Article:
Jennifer Lopez could bring CRISPR to primetime

Move over, Jennifer Doudna— there's a new Jenny on the CRISPR block. Jennifer Lopez is reportedly interested in producing a drama for NBC called C.R.I.S.P.R. The Hollywood Reporter says it'll be a"procedural thriller set five minutes into the future that explores the next generation of terror: DNA hacking." Potential plots: a "genetic assassination attempt on the president" or "the framing of an unborn child for murder." And in the real-life drama of CRISPR, today's the day biotech company CRISPR Therapeutics makes its initial public offering, putting 4 million common shares up for sale at $14 apiece. 

Doctors behind three-parent birth share new details 

Scientists who created the embryo of a recently born baby combining DNA from two women and one man are releasing new details on the case. Dr. John Zhang — a New York fertility doctor who led the team — will be presenting at the American Society for Reproductive medicine meeting today. The doctors used a novel "three-parent" technique that promises to help mothers with faulty mitochondrial DNA have healthy children by replacing their mitochondria with healthy ones from another woman. The procedure and the birth took place in Mexico because the US currently bans the practice. An expert panel has said the US should conduct a clinical trial on the technique. Keep an eye out for announcements on Twitter — attendees are tweeting under the hashtag #ASRM2016.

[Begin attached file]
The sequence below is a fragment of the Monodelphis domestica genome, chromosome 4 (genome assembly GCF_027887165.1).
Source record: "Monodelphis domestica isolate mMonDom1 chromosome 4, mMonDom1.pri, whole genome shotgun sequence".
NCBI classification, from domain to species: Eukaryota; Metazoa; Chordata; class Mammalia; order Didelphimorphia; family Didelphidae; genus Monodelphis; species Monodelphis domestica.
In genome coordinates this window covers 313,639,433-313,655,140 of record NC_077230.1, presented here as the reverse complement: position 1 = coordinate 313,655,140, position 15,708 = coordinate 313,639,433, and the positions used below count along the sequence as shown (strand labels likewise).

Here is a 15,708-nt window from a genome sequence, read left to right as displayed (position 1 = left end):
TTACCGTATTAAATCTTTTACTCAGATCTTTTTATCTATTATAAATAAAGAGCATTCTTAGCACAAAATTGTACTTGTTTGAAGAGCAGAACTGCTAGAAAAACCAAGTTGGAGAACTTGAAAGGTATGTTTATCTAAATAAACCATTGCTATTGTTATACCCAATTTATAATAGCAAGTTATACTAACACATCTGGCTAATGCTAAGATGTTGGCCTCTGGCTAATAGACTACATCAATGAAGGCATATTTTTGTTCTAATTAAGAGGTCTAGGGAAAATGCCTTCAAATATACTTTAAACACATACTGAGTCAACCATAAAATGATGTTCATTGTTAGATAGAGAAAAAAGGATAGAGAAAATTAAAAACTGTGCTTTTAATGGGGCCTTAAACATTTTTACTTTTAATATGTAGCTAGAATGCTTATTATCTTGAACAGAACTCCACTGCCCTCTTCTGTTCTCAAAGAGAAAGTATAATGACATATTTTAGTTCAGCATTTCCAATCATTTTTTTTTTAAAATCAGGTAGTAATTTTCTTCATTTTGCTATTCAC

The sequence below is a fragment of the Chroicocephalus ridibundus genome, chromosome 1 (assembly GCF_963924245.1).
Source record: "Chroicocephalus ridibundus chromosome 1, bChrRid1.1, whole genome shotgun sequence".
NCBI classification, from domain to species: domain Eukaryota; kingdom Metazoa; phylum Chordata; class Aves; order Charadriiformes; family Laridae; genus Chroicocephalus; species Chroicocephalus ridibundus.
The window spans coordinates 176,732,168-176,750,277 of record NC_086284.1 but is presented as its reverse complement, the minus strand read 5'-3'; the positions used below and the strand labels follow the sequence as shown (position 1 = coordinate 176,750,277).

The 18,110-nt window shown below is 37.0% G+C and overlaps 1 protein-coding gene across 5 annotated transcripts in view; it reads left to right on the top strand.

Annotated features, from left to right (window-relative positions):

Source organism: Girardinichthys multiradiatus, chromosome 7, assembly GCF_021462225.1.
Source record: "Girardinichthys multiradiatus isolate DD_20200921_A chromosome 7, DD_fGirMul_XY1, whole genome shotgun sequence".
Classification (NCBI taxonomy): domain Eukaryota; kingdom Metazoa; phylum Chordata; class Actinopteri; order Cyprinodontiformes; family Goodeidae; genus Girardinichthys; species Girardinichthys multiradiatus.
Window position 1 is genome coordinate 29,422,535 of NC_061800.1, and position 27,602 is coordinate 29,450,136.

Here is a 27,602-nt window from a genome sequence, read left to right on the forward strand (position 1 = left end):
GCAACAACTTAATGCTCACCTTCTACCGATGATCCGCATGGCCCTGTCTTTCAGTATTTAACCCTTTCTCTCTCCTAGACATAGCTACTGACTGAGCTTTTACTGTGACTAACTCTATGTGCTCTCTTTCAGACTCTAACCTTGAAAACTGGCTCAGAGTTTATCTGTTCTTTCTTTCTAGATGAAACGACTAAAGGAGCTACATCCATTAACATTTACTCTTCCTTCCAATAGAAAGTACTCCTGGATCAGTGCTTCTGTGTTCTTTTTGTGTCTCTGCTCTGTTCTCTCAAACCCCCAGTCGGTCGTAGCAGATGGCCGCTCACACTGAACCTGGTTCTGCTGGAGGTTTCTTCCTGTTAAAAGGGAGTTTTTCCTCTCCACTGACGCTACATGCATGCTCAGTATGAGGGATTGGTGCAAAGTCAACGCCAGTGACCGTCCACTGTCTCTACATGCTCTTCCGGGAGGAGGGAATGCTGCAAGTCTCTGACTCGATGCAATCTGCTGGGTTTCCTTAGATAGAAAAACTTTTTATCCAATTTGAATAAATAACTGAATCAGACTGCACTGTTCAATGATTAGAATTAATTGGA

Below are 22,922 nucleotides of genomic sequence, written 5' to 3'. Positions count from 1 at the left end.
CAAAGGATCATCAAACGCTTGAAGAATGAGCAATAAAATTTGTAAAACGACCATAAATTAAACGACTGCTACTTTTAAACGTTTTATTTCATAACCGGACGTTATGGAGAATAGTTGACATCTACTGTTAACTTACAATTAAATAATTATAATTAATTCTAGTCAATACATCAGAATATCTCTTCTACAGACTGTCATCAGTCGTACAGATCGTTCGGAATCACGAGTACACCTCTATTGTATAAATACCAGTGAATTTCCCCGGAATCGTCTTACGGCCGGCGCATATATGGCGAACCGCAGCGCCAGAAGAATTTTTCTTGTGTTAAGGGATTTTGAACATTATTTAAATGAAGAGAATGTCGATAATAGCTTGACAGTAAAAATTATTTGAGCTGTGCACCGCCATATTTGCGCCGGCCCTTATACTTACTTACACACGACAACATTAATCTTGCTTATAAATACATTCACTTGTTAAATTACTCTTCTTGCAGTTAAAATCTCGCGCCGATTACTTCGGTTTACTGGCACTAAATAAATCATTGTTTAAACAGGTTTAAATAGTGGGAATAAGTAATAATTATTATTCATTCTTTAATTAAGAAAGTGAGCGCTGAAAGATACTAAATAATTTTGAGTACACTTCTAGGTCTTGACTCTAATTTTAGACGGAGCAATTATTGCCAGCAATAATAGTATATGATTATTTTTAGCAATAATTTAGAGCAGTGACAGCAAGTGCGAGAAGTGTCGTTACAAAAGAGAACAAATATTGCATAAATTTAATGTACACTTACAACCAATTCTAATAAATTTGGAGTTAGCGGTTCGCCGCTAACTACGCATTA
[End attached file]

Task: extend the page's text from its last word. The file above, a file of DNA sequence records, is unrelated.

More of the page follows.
What to read around the web today

  • Are insurers discriminating against HIV patients? Kaiser Health News
  • VA shuffles managers, then declares "new leadership." USA Today
  • To curb unintended pregnancy, Texas turns to IUDs in the delivery room. Texas Tribune

More reads from STAT

Thanks so much for reading! Back tomorrow morning,